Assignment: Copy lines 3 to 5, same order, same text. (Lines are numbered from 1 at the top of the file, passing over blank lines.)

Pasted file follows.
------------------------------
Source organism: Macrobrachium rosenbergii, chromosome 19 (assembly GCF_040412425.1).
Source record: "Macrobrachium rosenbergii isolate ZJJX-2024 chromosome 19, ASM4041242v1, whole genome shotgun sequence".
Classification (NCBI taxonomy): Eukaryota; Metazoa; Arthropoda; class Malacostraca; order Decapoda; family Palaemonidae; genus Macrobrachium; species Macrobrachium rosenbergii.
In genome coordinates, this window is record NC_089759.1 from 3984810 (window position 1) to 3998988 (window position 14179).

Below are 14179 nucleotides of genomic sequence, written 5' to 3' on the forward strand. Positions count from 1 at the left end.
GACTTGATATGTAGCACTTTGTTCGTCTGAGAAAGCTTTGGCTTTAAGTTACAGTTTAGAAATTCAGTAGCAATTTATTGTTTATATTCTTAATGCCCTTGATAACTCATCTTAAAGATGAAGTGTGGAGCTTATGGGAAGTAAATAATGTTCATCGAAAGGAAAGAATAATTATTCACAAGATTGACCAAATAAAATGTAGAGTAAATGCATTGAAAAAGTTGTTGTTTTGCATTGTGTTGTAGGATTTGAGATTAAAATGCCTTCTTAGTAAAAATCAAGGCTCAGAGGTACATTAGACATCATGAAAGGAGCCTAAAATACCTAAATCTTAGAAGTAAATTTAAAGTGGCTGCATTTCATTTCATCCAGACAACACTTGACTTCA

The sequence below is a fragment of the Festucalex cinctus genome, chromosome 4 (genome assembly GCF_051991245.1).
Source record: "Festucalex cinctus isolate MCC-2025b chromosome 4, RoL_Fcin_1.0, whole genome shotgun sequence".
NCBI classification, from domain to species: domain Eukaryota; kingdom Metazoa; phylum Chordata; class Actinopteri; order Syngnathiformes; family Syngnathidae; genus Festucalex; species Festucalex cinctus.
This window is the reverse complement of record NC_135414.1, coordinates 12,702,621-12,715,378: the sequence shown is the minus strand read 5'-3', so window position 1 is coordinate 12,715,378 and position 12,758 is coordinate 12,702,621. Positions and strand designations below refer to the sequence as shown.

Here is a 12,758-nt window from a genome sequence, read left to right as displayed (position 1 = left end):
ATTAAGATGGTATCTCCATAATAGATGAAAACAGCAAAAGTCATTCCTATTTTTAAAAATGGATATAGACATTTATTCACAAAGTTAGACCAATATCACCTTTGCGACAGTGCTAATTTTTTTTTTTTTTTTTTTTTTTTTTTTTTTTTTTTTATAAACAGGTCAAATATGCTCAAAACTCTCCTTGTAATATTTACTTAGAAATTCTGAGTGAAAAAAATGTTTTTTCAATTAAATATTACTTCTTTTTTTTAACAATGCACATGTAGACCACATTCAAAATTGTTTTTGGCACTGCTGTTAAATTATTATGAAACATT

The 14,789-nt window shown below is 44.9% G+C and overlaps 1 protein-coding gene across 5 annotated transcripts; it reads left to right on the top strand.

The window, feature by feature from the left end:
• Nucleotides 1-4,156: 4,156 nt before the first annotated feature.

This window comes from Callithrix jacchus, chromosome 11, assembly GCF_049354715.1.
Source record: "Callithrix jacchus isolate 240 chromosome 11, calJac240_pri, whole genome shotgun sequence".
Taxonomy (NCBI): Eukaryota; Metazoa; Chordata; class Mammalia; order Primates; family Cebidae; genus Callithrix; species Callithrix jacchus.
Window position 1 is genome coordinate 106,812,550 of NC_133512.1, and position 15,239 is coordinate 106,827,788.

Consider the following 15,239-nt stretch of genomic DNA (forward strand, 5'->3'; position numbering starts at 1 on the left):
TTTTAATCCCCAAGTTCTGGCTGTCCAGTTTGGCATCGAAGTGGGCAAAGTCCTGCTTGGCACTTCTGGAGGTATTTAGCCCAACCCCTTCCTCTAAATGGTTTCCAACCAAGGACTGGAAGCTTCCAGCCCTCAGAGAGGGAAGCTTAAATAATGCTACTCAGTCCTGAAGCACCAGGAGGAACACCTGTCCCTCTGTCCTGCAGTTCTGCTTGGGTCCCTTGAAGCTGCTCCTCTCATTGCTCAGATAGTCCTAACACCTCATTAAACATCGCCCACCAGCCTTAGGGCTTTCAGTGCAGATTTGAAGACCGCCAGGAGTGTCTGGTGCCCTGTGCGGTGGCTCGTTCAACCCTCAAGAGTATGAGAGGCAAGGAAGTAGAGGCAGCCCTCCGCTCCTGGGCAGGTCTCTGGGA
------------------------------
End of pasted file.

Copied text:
Classification (NCBI taxonomy): Eukaryota; Metazoa; Arthropoda; class Malacostraca; order Decapoda; family Palaemonidae; genus Macrobrachium; species Macrobrachium rosenbergii.
In genome coordinates, this window is record NC_089759.1 from 3984810 (window position 1) to 3998988 (window position 14179).

Below are 14179 nucleotides of genomic sequence, written 5' to 3' on the forward strand. Positions count from 1 at the left end.